The multiple indignities of being a public company are becoming apparent to Spotify. The streaming music group joined the market in April using an unusual direct listing technique. Spotify sold no equity. Instead its stock simply began trading one day on the New York Stock Exchange. The shares have fallen a third since peaking in July.

On Monday, the company responded by announcing a $1bn share buyback authorisation. It is an odd response to the malaise. The enterprise value of Spotify is $23bn. But it remains a high-growth company with heavy investment needs and limited cash generation. The shares rallied slightly on the buyback news on Monday. That will confirm to some founders of tech unicorns that their worst fears about the public market are justified.

To the end of the third quarter Spotify had nearly 200m monthly users worldwide who either have paid subscriptions or tolerate advertising. Quarter-on-quarter growth in users typically is in the mid-single digits.

Last week the company slightly lowered its outlook for growth (by just 1m subscribers). Spotify also said that its profit margin would slip as future R&D expense would be higher in coming months. The company’s gross margin is around 25 per cent though its operating margin is roughly break-even. Broader worries about Spotify are weighing on its shares as the tech sector loses favour with investors.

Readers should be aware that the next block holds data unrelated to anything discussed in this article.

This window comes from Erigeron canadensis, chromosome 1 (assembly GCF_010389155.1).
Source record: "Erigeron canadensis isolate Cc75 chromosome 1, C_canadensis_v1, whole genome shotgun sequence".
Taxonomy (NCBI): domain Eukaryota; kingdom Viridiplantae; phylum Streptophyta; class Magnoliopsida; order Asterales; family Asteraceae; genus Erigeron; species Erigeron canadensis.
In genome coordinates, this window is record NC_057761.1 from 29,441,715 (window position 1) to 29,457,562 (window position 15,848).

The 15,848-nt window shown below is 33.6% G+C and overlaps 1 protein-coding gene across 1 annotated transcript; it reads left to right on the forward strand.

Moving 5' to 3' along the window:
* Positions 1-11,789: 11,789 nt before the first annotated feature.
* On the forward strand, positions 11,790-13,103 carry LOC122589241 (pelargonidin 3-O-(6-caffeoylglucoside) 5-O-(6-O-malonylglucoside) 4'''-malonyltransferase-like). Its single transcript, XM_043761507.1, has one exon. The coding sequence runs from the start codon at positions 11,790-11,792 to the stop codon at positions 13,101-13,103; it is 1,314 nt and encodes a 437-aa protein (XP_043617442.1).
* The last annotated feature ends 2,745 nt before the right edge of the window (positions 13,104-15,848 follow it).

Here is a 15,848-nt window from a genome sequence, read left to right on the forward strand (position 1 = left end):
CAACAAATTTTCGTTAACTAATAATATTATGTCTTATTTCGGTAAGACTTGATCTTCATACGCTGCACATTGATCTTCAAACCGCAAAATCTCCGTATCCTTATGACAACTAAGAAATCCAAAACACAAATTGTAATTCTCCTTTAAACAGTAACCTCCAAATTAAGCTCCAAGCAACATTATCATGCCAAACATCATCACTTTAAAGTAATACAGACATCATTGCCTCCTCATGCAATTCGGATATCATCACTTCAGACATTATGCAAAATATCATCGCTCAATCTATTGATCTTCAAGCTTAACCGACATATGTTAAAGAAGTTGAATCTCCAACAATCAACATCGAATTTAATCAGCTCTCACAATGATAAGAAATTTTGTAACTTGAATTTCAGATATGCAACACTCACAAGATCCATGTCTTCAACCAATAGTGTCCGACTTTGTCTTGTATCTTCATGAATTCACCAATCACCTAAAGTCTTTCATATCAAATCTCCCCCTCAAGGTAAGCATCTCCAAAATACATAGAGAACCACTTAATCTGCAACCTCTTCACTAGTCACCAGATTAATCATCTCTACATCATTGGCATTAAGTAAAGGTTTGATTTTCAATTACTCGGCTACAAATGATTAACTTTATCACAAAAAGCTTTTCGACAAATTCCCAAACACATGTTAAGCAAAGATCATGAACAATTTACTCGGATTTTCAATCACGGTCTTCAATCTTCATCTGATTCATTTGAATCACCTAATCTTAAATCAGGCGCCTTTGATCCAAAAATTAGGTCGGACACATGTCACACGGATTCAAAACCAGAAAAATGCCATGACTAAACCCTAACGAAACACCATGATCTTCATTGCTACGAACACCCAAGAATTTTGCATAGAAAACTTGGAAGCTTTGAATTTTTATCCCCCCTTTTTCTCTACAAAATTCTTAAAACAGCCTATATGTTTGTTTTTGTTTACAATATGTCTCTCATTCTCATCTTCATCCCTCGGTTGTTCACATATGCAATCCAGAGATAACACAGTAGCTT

A buyback, even a modest one, appears out of place. But Spotify must feel that its shares are battered enough that the outlay is worth it. Keep an eye on how much stock Spotify eventually buys. Its authorisation lasts through 2021 and it is under no obligation to purchase any shares. The price will snap back much faster if user growth and profits exceed expectations. Even if its shares are up modestly on the day, the more troublesome scenario is weak growth that stampedes the business into buying even more of them.

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